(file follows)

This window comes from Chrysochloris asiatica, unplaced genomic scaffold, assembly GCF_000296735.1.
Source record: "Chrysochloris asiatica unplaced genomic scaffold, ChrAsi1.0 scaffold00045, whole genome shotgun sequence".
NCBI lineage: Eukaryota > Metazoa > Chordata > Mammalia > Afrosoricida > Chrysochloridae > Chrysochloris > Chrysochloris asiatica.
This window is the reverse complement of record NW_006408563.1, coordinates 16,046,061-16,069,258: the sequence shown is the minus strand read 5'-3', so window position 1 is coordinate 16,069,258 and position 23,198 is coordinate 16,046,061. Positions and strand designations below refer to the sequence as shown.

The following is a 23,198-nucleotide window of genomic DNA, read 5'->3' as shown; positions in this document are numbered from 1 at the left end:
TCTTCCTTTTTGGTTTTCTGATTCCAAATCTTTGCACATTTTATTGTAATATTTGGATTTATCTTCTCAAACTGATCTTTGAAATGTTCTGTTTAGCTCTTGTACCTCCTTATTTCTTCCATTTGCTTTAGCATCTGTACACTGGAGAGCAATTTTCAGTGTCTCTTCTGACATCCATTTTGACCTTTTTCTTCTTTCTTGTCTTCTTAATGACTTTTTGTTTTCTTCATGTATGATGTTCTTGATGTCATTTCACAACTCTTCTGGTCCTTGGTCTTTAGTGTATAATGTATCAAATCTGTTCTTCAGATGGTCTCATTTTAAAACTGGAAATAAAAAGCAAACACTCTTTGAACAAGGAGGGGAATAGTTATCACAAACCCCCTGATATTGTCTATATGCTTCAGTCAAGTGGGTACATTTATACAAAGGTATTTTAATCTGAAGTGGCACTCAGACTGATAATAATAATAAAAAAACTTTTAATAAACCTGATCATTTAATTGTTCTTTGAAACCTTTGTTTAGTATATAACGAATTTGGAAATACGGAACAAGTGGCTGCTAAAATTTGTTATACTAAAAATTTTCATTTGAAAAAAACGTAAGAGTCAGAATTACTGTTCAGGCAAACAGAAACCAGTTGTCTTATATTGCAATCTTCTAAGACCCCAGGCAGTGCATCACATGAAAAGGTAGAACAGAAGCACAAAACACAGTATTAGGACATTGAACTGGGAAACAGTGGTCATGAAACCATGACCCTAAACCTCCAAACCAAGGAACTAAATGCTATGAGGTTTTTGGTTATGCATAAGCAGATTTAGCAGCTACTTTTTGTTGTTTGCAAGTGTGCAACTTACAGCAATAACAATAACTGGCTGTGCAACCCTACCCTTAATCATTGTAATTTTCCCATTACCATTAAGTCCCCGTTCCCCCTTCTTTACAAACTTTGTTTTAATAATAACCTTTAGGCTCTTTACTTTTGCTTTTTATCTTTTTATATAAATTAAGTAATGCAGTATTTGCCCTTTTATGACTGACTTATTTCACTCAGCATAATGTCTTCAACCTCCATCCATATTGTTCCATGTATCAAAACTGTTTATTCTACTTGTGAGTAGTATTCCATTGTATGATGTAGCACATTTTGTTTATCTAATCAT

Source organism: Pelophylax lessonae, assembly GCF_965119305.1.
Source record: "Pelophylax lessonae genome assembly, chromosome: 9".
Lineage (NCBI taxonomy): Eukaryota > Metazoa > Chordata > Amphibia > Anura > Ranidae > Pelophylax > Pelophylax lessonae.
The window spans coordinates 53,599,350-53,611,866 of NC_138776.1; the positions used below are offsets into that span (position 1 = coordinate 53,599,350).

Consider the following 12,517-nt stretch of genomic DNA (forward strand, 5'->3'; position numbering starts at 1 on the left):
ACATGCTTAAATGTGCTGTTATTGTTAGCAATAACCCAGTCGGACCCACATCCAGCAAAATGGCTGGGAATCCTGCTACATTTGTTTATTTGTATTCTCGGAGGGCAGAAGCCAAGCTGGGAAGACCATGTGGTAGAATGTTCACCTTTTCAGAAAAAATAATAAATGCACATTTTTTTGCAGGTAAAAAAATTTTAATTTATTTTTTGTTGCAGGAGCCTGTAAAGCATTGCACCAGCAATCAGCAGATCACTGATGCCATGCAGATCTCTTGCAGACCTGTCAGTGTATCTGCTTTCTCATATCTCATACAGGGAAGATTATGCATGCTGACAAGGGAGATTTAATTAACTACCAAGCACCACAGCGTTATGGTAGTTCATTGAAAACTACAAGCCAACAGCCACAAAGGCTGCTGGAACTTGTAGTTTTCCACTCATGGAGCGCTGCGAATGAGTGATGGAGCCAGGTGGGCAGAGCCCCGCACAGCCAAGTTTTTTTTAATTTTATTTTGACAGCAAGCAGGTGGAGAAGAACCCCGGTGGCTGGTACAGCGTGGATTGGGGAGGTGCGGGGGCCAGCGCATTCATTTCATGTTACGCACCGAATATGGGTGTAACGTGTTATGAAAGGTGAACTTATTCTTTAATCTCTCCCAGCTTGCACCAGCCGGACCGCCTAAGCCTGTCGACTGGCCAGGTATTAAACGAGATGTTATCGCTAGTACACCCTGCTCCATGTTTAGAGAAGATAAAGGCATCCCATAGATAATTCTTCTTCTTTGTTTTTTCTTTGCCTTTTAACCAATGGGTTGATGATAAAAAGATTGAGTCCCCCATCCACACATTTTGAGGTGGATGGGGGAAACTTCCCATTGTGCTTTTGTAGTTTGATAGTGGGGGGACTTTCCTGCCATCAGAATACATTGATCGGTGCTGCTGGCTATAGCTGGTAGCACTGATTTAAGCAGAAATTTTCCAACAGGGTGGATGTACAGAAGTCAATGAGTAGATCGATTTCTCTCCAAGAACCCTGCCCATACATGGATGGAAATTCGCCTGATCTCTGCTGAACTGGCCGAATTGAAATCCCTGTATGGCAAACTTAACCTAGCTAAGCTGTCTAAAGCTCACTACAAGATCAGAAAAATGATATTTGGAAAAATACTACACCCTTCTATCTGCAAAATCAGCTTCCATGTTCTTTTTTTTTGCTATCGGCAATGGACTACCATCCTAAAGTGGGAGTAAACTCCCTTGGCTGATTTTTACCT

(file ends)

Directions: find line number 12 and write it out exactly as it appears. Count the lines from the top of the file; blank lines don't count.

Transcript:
ACATGCTTAAATGTGCTGTTATTGTTAGCAATAACCCAGTCGGACCCACATCCAGCAAAATGGCTGGGAATCCTGCTACATTTGTTTATTTGTATTCTCGGAGGGCAGAAGCCAAGCTGGGAAGACCATGTGGTAGAATGTTCACCTTTTCAGAAAAAATAATAAATGCACATTTTTTTGCAGGTAAAAAAATTTTAATTTATTTTTTGTTGCAGGAGCCTGTAAAGCATTGCACCAGCAATCAGCAGATCACTGATGCCATGCAGATCTCTTGCAGACCTGTCAGTGTATCTGCTTTCTCATATCTCATACAGGGAAGATTATGCATGCTGACAAGGGAGATTTAATTAACTACCAAGCACCACAGCGTTATGGTAGTTCATTGAAAACTACAAGCCAACAGCCACAAAGGCTGCTGGAACTTGTAGTTTTCCACTCATGGAGCGCTGCGAATGAGTGATGGAGCCAGGTGGGCAGAGCCCCGCACAGCCAAGTTTTTTTTAATTTTATTTTGACAGCAAGCAGGTGGAGAAGAACCCCGGTGGCTGGTACAGCGTGGATTGGGGAGGTGCGGGGGCCAGCGCATTCATTTCATGTTACGCACCGAATATGGGTGTAACGTGTTATGAAAGGTGAACTTATTCTTTAATCTCTCCCAGCTTGCACCAGCCGGACCGCCTAAGCCTGTCGACTGGCCAGGTATTAAACGAGATGTTATCGCTAGTACACCCTGCTCCATGTTTAGAGAAGATAAAGGCATCCCATAGATAATTCTTCTTCTTTGTTTTTTCTTTGCCTTTTAACCAATGGGTTGATGATAAAAAGATTGAGTCCCCCATCCACACATTTTGAGGTGGATGGGGGAAACTTCCCATTGTGCTTTTGTAGTTTGATAGTGGGGGGACTTTCCTGCCATCAGAATACATTGATCGGTGCTGCTGGCTATAGCTGGTAGCACTGATTTAAGCAGAAATTTTCCAACAGGGTGGATGTACAGAAGTCAATGAGTAGATCGATTTCTCTCCAAGAACCCTGCCCATACATGGATGGAAATTCGCCTGATCTCTGCTGAACTGGCCGAATTGAAATCCCTGTATGGCAAACTTAACCTAGCTAAGCTGTCTAAAGCTCACTACAAGATCAGAAAAATGATATTTGGAAAAATACTACACCCTTCTATCTGCAAAATCAGCTTCCATGTTCTTTTTTTTTGCTATCGGCAATGGACTACCATCCTAAAGTGGGAGTAAACTCCCTTGGCTGATTTTTACCT